If you guessed some freak of linguistics like "onomatopoeia,"
"dybbuk," or "benzodiazepine," you're barking up entirely the wrong
Take it from Jon McLoone, director of business development for
Wolfram Research, the company behind popular mathematical modeling tool
Mathematica. McLoone was inspired to investigate the English language's
hardest-to-guess word after his six-year-old daughter asked him how she
could beat her Hangman computer game.
To find out, McLoone wrote a program that would play Hangman with
all 90,000 words in the dictionary, attempting to guess each one in a
semi-random way similar to a method a good human player might use. In
total, he simulated some 15 million Hangman games, tying up several
office PCs for a weekend in the process.
"Difficult," for example, isn't very difficult to guess at all,
taking on average 3.3 wrong guesses per game -- not even close to
losing. Contrary to his expectations, McLoone found that shorter words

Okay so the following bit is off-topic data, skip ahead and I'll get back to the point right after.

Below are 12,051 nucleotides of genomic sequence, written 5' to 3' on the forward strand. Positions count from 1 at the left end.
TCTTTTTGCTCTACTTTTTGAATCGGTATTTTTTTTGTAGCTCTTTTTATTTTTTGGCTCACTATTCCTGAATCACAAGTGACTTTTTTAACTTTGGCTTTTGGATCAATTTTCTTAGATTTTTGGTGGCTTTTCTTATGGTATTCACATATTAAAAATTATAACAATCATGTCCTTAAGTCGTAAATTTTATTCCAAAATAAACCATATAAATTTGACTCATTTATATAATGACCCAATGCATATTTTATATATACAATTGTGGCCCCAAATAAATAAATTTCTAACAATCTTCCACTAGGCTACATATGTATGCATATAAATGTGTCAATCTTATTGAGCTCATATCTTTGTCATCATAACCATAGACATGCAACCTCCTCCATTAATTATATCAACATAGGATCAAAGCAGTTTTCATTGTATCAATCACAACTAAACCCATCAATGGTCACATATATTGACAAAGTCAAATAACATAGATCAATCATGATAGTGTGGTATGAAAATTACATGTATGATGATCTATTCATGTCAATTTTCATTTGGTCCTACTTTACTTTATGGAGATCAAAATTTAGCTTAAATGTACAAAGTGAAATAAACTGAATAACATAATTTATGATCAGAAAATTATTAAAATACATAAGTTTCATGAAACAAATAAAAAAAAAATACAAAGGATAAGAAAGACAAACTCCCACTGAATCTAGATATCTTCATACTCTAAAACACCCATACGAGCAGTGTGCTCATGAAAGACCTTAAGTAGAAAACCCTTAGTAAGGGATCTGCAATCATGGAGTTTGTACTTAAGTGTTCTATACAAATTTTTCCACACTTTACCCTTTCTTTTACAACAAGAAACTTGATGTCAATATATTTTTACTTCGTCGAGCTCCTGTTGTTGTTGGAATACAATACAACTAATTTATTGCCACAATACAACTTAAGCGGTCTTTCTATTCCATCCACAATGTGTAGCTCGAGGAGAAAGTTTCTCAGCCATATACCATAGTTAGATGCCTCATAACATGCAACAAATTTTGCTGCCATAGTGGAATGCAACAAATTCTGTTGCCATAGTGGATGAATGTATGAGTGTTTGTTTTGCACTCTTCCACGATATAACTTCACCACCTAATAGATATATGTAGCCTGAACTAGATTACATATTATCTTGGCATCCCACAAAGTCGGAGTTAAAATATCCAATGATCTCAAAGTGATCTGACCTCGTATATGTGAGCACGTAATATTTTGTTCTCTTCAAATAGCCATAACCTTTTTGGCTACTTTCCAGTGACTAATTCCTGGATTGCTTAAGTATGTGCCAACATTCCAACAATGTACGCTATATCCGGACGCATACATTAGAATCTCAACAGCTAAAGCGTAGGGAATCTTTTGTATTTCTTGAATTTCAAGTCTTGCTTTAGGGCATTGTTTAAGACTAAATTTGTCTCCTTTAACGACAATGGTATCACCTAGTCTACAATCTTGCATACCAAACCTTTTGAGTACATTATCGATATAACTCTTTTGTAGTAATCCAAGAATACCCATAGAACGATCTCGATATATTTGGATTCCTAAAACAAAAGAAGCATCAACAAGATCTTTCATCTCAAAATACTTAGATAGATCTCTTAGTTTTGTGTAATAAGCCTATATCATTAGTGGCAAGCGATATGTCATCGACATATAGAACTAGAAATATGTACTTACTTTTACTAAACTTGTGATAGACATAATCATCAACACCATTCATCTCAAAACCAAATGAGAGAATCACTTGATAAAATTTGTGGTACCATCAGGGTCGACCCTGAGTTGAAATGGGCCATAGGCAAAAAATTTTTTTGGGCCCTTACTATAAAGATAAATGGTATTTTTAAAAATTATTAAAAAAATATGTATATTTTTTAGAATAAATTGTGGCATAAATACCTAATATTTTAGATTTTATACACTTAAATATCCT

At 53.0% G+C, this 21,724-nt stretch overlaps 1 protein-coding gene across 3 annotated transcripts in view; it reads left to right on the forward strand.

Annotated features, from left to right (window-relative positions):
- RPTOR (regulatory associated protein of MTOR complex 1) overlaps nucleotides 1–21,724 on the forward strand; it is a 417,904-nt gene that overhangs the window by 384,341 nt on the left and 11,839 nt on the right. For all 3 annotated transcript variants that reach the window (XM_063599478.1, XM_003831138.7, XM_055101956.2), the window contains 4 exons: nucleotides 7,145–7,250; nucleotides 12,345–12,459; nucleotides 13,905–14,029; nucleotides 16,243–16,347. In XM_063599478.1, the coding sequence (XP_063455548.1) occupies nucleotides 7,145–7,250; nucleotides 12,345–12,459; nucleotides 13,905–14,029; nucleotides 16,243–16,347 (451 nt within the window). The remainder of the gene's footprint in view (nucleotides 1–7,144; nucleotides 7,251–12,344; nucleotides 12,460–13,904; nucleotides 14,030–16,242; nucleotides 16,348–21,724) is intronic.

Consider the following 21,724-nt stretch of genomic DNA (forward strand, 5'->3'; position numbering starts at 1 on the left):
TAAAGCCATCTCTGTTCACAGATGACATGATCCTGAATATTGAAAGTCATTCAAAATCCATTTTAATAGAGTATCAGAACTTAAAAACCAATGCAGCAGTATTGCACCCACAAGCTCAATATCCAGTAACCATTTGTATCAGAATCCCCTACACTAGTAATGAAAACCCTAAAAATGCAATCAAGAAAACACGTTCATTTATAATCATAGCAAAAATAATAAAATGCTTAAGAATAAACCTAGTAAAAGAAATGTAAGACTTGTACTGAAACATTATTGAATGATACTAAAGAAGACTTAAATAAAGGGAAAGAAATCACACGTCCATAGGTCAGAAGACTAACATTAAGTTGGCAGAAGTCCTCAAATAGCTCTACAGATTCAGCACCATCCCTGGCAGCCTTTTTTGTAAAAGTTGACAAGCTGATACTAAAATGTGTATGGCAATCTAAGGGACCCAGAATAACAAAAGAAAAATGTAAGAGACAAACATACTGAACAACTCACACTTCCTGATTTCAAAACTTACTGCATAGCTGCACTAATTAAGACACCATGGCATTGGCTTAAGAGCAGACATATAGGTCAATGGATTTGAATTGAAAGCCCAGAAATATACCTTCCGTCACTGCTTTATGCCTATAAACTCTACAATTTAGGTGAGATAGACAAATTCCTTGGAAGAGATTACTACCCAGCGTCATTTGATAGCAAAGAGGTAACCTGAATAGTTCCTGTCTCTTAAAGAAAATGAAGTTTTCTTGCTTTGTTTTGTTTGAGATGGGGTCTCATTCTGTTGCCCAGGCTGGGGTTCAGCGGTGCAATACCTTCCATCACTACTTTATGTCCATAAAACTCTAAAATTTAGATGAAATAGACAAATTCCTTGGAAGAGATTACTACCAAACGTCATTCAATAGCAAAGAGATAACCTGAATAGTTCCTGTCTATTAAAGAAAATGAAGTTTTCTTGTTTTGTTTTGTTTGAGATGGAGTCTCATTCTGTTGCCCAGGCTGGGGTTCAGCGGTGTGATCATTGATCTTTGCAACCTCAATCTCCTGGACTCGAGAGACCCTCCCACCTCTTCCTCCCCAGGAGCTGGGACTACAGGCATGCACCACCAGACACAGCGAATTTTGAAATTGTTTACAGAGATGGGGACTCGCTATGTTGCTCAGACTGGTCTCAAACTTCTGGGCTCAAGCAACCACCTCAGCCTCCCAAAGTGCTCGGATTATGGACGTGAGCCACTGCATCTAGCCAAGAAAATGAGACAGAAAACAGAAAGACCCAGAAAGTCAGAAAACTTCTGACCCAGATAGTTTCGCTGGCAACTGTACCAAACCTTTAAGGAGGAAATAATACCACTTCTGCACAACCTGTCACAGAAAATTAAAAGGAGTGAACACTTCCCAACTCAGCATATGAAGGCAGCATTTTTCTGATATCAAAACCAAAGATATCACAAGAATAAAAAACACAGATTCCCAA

were harder to guess than longer words, and the fewer pieces you use in
your Hangman drawing, the truer that gets.
And the hardest of all? "Jazz," which topped the rankings in all the variations of the basic game he tried.
McLoone also lists the top 25 hardest Hangman words,
according to his program. Words with double Zs or Fs, like "buzzer" or
"faff" rank high, but he suggests players pick longer words to fool
"You can't beat "powwowing," "bowwowing," and "huzzahing" for entertainment," he suggests.
- Wolfram Research
- mathematical modeling
- computer game
- the English language